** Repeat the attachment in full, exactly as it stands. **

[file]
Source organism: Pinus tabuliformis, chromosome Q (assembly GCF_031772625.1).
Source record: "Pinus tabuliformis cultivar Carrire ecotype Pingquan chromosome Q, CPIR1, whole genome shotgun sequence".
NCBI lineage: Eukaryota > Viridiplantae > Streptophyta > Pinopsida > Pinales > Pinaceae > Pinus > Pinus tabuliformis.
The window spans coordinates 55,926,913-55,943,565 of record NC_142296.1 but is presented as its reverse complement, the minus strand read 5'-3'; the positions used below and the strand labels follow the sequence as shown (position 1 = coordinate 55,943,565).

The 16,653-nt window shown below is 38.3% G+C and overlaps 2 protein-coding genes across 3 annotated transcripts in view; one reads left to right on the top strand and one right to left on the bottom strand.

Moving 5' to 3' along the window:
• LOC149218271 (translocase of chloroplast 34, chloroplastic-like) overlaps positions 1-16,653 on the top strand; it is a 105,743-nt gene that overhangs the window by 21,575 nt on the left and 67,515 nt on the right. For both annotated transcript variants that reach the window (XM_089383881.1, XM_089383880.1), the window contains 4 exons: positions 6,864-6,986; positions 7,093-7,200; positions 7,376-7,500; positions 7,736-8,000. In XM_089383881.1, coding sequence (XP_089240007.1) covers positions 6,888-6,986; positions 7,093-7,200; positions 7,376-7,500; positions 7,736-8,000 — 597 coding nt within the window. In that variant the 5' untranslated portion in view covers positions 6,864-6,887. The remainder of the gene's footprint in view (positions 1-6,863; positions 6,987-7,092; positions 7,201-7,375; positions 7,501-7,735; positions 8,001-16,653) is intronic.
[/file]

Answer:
Source organism: Pinus tabuliformis, chromosome Q (assembly GCF_031772625.1).
Source record: "Pinus tabuliformis cultivar Carrire ecotype Pingquan chromosome Q, CPIR1, whole genome shotgun sequence".
NCBI lineage: Eukaryota > Viridiplantae > Streptophyta > Pinopsida > Pinales > Pinaceae > Pinus > Pinus tabuliformis.
The window spans coordinates 55,926,913-55,943,565 of record NC_142296.1 but is presented as its reverse complement, the minus strand read 5'-3'; the positions used below and the strand labels follow the sequence as shown (position 1 = coordinate 55,943,565).

The 16,653-nt window shown below is 38.3% G+C and overlaps 2 protein-coding genes across 3 annotated transcripts in view; one reads left to right on the top strand and one right to left on the bottom strand.

Moving 5' to 3' along the window:
• LOC149218271 (translocase of chloroplast 34, chloroplastic-like) overlaps positions 1-16,653 on the top strand; it is a 105,743-nt gene that overhangs the window by 21,575 nt on the left and 67,515 nt on the right. For both annotated transcript variants that reach the window (XM_089383881.1, XM_089383880.1), the window contains 4 exons: positions 6,864-6,986; positions 7,093-7,200; positions 7,376-7,500; positions 7,736-8,000. In XM_089383881.1, coding sequence (XP_089240007.1) covers positions 6,888-6,986; positions 7,093-7,200; positions 7,376-7,500; positions 7,736-8,000 — 597 coding nt within the window. In that variant the 5' untranslated portion in view covers positions 6,864-6,887. The remainder of the gene's footprint in view (positions 1-6,863; positions 6,987-7,092; positions 7,201-7,375; positions 7,501-7,735; positions 8,001-16,653) is intronic.